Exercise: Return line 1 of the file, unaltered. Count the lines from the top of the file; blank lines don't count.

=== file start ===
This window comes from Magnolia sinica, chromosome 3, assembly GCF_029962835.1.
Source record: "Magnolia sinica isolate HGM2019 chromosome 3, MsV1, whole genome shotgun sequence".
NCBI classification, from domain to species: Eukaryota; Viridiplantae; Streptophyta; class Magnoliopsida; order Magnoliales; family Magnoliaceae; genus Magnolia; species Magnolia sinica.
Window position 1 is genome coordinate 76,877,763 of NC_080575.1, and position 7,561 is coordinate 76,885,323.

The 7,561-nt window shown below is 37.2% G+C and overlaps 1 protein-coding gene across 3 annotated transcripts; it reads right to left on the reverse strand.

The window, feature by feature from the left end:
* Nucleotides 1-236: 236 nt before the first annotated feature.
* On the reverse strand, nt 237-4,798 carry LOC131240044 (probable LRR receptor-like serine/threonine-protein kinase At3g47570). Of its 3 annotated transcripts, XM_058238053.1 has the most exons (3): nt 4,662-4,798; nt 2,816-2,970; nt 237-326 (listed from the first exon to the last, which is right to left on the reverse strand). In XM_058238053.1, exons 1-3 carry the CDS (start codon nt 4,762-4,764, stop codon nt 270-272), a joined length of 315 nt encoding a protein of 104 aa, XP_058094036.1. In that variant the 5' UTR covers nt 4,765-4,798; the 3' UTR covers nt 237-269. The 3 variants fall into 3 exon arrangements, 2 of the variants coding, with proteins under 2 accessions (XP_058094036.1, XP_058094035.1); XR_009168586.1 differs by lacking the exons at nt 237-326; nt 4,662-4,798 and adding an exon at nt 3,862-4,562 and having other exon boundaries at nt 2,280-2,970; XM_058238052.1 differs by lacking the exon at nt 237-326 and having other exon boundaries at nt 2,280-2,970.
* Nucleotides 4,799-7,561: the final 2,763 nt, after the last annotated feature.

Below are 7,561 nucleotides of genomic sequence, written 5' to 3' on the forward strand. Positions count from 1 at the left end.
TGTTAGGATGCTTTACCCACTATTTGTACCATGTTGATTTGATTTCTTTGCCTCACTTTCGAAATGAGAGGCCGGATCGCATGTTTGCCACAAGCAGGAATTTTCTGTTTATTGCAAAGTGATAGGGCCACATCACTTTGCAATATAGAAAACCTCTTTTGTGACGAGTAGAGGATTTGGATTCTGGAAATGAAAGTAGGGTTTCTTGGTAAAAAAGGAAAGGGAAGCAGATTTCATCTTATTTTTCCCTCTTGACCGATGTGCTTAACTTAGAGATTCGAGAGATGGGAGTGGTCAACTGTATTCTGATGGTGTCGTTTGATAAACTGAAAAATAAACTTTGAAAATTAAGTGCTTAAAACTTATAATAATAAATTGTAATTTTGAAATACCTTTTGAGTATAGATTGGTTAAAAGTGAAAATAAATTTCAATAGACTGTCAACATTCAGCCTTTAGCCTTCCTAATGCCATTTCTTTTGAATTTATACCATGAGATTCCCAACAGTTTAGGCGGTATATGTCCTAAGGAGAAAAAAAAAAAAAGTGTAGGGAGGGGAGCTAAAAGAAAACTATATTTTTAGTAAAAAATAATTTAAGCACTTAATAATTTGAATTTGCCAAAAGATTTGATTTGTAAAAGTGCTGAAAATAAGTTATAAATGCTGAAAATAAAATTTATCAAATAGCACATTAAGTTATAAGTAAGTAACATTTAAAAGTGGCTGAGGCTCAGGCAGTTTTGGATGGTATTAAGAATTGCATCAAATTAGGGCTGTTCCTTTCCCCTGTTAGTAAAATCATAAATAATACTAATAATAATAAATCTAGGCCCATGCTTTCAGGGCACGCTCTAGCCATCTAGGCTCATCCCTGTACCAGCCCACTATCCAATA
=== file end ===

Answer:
This window comes from Magnolia sinica, chromosome 3, assembly GCF_029962835.1.